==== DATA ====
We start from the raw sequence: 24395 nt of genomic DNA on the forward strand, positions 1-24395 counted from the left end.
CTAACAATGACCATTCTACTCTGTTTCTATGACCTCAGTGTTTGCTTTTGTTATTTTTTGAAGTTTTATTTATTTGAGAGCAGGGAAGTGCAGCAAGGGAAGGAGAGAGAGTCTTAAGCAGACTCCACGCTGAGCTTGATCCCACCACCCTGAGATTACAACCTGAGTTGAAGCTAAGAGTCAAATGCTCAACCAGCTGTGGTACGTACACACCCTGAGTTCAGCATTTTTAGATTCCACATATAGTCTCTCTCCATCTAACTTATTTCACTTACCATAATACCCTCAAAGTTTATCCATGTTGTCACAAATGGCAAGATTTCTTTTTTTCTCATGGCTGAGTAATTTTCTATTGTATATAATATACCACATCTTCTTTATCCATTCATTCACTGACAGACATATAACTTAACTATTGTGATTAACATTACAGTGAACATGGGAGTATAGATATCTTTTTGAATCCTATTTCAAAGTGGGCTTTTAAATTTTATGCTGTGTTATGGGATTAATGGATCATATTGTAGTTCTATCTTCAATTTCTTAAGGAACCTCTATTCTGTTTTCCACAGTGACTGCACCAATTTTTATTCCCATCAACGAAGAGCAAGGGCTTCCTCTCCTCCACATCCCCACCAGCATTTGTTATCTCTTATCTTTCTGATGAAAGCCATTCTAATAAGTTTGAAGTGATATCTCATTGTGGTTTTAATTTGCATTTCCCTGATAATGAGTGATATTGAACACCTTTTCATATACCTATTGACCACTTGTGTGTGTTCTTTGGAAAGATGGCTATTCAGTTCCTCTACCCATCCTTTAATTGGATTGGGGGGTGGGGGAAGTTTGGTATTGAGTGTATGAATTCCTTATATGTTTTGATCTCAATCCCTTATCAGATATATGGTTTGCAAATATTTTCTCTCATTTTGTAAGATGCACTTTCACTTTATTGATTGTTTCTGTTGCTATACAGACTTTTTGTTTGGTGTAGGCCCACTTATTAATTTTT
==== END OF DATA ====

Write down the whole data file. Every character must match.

We start from the raw sequence: 24395 nt of genomic DNA on the forward strand, positions 1-24395 counted from the left end.
CTAACAATGACCATTCTACTCTGTTTCTATGACCTCAGTGTTTGCTTTTGTTATTTTTTGAAGTTTTATTTATTTGAGAGCAGGGAAGTGCAGCAAGGGAAGGAGAGAGAGTCTTAAGCAGACTCCACGCTGAGCTTGATCCCACCACCCTGAGATTACAACCTGAGTTGAAGCTAAGAGTCAAATGCTCAACCAGCTGTGGTACGTACACACCCTGAGTTCAGCATTTTTAGATTCCACATATAGTCTCTCTCCATCTAACTTATTTCACTTACCATAATACCCTCAAAGTTTATCCATGTTGTCACAAATGGCAAGATTTCTTTTTTTCTCATGGCTGAGTAATTTTCTATTGTATATAATATACCACATCTTCTTTATCCATTCATTCACTGACAGACATATAACTTAACTATTGTGATTAACATTACAGTGAACATGGGAGTATAGATATCTTTTTGAATCCTATTTCAAAGTGGGCTTTTAAATTTTATGCTGTGTTATGGGATTAATGGATCATATTGTAGTTCTATCTTCAATTTCTTAAGGAACCTCTATTCTGTTTTCCACAGTGACTGCACCAATTTTTATTCCCATCAACGAAGAGCAAGGGCTTCCTCTCCTCCACATCCCCACCAGCATTTGTTATCTCTTATCTTTCTGATGAAAGCCATTCTAATAAGTTTGAAGTGATATCTCATTGTGGTTTTAATTTGCATTTCCCTGATAATGAGTGATATTGAACACCTTTTCATATACCTATTGACCACTTGTGTGTGTTCTTTGGAAAGATGGCTATTCAGTTCCTCTACCCATCCTTTAATTGGATTGGGGGGTGGGGGAAGTTTGGTATTGAGTGTATGAATTCCTTATATGTTTTGATCTCAATCCCTTATCAGATATATGGTTTGCAAATATTTTCTCTCATTTTGTAAGATGCACTTTCACTTTATTGATTGTTTCTGTTGCTATACAGACTTTTTGTTTGGTGTAGGCCCACTTATTAATTTTT